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Bear alliance urges SCRD to adopt wildlife attractant bylaw

Group asks SCRD to create new fines for infractions
Bear in Sechelt
On May 13, a bear was tranquilized by COS for accessing attractants in a dense part of Sechelt.

The Sunshine Coast Bear Alliance (SCBA) is urging the Sunshine Coast Regional District (SCRD) to create a new wildlife attractant bylaw and fine schedule “to stop behaviour in its tracks.”

At the July 15 planning and community development meeting, Irina Fox and Diane Henley asked the SCRD board to consider following in the footsteps of the Town of Gibsons and the Squamish-Lillooet Regional District (SLRD), both local governments who have a similar bylaw.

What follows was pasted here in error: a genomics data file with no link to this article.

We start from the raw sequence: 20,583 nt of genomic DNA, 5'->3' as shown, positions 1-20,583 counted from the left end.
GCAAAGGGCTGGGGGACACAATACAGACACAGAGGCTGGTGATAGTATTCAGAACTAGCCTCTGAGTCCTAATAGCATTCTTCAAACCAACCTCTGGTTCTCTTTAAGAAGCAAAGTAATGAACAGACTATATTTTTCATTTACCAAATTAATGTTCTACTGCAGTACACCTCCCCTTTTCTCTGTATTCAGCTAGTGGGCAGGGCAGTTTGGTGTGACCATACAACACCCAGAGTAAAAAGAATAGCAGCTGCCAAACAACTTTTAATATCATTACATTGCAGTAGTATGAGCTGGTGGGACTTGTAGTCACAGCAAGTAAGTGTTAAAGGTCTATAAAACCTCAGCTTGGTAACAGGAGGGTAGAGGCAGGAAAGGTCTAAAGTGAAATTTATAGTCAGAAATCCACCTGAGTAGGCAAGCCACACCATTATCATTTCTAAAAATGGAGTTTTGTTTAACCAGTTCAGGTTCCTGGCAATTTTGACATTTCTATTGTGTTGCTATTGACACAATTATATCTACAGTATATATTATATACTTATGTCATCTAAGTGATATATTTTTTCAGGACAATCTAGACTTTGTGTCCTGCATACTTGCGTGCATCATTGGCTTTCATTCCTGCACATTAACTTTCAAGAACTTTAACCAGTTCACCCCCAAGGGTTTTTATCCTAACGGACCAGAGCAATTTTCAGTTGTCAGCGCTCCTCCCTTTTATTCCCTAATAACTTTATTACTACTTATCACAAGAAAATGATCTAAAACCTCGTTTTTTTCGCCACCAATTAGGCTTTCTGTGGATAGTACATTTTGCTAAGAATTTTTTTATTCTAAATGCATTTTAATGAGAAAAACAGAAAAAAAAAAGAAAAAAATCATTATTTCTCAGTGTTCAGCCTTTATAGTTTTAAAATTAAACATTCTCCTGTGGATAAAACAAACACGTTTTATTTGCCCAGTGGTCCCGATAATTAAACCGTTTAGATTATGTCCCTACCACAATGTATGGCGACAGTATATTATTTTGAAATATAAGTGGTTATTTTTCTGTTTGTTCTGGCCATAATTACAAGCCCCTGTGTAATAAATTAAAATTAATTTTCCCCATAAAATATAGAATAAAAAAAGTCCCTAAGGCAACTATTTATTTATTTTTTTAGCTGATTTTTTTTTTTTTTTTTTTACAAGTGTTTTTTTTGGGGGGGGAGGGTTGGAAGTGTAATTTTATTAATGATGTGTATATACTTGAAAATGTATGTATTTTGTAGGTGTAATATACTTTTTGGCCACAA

The bylaw could cover attractants such as bird feeders, food-producing trees, compost, barbecue equipment, beehives, refrigerators and freezers, chickens and food delivery.

“It is for the safety of both residents and our bears that we make this request,” Henley’s letter to the SCRD board reads.

The group also asked the SCRD to require short-term rentals display signs to inform visitors about the consequences of intentionally or unintentionally feeding wildlife, an offence finable under the BC Wildlife Protection Act. 

Elphinstone director Donna McMahon said she would be interested in hearing more about the SLRD’s experience with their wildlife attractant bylaw, and acknowledged that the Sunshine Coast faces “bylaw challenges.” 

When West Howe Sound director Mark Hiltz asked how the SCBA works with the WildSafe coordinator and Conservation Officer Service, Henley said they liaison with the coordinator but have more volunteers. She added that the WildSafe coordinator is only active about half the year.

“One WildSafe coordinator for a couple of months a year is insufficient to deal with this,” McMahon said.